The art of Amsterdam-based Fransje Killaars, whose Color at the Center show opens tonight at the University of Tennessee Ewing Gallery, is nothing if not intense. Once inside the exhibition space, viewers find themselves facing "Figures," a 10-foot-high, 40-foot-wide partition covered with woven acrylic blankets in a range of bright hues. Lined up before it are numerous mannequins draped with more blankets of Killaars' design, their hidden shapes suggesting women wearing Muslim burqas.
Save for panels with horizontal strips of color at one end of the gallery, the walls are bare, a glaring white. For Killaars, pigment on canvas no longer exists. The two-dimensional realm of painting has transformed itself into textile form. This is installation as sculpture, and in the hands of Killaars, in this particular exhibition, it consists of conceptually driven groupings in three separate areas. Aside from "Figures," Color at the Center presents the banded panels mentioned and an asterisk-like configuration of wood boards sandwiching a shrouded mannequin.
An apropos phrase regarding the Killaars work might be "wat rond gaat komt rond"—Dutch for "what goes around comes around." This cyclic reference indeed applies, given that Killaars' large-scale, often outrageously colorful installations are part of a continuum dominated by color and characterized by characterized by a considered reduction of visual components. That paring-down is synonymous with modernist sensibilities articulated in the Netherlands and elsewhere following World War I.
Like the post-WWI culture surrounding it, Holland's De Stijl movement—one version of modernism—sought purity and unity in the wake of chaos. After all, color is often perceived as being what's most universal in art, and recent Dutch artists, architects, and designers have recognized its importance and utilized it in original ways for 100 years. Although De Stijl lions Piet Mondrian, Theo van Doesburg, and Gerrit Rietveld provided no precedent for Killaars' blankets and mannequins, her relationship to their efforts is undeniable. It's as if northern Europeans will forever have color in their blood to combat gray skies.
Despite its size and relative complexity, "Figures" corresponds with De Stijl's focus on equilibrium and order. Killaars balances the high-octane side of her massive partition wall with a monochromatic flip side; the quieter half features a lineup similar to the blanketed portion of the installation. But the so-called figures in this instance are items of female clothing in pale shades, suspended from upright dowels. As such, they refer to human absence, not blatantly concealed bodies—and also perhaps allude to the invisibility of women in a male-dominated world, or to a societal emphasis on appearances, or to feminine restraint, or to any number of other issues.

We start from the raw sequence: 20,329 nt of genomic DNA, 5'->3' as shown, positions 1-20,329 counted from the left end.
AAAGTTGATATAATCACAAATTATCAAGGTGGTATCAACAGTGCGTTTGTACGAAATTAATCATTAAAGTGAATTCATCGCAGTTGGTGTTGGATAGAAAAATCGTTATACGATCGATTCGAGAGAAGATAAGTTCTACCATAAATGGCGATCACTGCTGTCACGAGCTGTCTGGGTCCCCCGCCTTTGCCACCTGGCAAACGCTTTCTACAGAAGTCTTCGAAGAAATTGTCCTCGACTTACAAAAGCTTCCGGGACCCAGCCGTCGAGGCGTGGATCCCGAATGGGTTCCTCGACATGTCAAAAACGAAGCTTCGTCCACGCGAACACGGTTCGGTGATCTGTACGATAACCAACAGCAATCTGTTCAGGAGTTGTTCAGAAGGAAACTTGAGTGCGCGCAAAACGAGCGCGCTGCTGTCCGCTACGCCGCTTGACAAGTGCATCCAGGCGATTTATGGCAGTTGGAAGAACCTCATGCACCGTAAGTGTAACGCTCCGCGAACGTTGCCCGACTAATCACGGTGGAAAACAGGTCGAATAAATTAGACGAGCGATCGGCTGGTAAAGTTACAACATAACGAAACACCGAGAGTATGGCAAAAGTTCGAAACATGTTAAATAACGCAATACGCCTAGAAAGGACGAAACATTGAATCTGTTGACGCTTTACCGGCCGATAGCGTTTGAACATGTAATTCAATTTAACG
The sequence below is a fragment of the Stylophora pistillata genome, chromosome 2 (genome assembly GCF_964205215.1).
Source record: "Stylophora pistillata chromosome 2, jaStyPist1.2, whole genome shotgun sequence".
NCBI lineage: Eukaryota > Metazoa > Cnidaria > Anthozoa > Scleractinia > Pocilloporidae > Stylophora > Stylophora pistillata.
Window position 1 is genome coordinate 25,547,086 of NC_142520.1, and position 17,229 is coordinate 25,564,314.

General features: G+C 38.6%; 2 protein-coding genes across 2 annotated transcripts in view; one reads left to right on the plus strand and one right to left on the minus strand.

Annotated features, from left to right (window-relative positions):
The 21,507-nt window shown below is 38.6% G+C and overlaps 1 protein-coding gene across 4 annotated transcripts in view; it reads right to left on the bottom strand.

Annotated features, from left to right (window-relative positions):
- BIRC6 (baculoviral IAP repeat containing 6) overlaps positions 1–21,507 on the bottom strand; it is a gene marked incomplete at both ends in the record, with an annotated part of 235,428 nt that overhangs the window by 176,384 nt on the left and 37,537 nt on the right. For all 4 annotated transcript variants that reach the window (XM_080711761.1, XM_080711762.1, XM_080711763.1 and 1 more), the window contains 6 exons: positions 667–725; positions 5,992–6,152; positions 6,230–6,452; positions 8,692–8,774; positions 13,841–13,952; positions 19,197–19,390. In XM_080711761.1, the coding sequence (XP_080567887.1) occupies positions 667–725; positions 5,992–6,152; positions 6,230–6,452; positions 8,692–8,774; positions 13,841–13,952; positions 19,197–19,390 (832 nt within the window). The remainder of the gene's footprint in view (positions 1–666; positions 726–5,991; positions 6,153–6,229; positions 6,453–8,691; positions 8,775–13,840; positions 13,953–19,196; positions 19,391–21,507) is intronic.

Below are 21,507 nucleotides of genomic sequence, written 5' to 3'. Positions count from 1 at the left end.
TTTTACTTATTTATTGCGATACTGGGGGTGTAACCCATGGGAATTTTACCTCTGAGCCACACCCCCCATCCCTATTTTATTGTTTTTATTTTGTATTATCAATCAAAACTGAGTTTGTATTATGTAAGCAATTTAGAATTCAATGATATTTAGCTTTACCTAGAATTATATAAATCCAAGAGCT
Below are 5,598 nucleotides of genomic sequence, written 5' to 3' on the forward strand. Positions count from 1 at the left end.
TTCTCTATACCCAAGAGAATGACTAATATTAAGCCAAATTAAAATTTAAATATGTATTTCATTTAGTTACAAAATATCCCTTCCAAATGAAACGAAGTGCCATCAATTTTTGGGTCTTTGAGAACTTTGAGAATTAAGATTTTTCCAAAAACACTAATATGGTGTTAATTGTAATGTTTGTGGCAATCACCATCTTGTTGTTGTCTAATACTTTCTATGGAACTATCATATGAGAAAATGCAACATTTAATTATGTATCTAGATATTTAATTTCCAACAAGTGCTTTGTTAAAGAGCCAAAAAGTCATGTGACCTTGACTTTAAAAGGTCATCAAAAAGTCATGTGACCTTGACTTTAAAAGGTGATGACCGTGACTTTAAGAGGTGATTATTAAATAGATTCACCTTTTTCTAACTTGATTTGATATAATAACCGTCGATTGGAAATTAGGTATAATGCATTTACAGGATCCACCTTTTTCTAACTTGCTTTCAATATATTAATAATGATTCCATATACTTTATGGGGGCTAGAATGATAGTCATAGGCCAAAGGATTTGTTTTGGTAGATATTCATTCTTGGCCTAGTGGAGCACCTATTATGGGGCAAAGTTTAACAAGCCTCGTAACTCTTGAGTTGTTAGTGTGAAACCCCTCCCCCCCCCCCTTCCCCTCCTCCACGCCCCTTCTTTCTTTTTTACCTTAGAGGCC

When it comes to vivid color, in an overstimulating modern era in which color is easily produced (as opposed to in the past, when it required painstaking extraction from often rare raw materials), we might ask why Killaars does what she does. True, color inspired by Indian saris hung from balconies and juxtaposed in fluorescent hues that actually vibrate in one's field of vision makes for some scintillating stuff. But we might question whether or not Killaars is overestimating color's impact in our visually exhausting environment.
"Figure and Crosses," the sculpture with boards referred to above, is uncharacteristically lacking in terms of color. Its starkness and sense of containment evokes places like Abu Ghraib's prison, not the streets of Mumbai. Which doesn't mean it's a better or lesser piece; it's more about entrapment than the link between women, traditional textiles, and weaving. In fact, the shrouded mannequin in this case could be male. That distinction, and the relief from color fatigue that "Figure and Crosses" provides, make it an asset to the exhibition as a whole.
Born in Maastricht in 1959, Killaars is at the height of her artistic career. Influenced by Henri Matisse, Barnett Newman, and Ellsworth Kelly as well as De Stijl (not to mention Sol LeWitt, for whom she served as an assistant), Killaars is internationally recognized, with works in major museum collections. Furthermore, her work reconnects us with the late 19th-century re-emergence of textiles as art, and also with the color-field painting and Op Art of the 1960s. Killaars' use of grids to separate color in the blankets reflects abstraction in general. The tension she creates between the eye's purely visual response to color and one's bodily experience of inhabiting a colorful three-dimensional space can provoke a kind of physical response in viewers, all of which is fairly remarkable.
Killaars will deliver a lecture on the exhibit tonight at 7:30 p.m., followed by an opening reception.
Color at the Center
(1715 Volunteer Blvd.)
Sept. 12-Oct. 21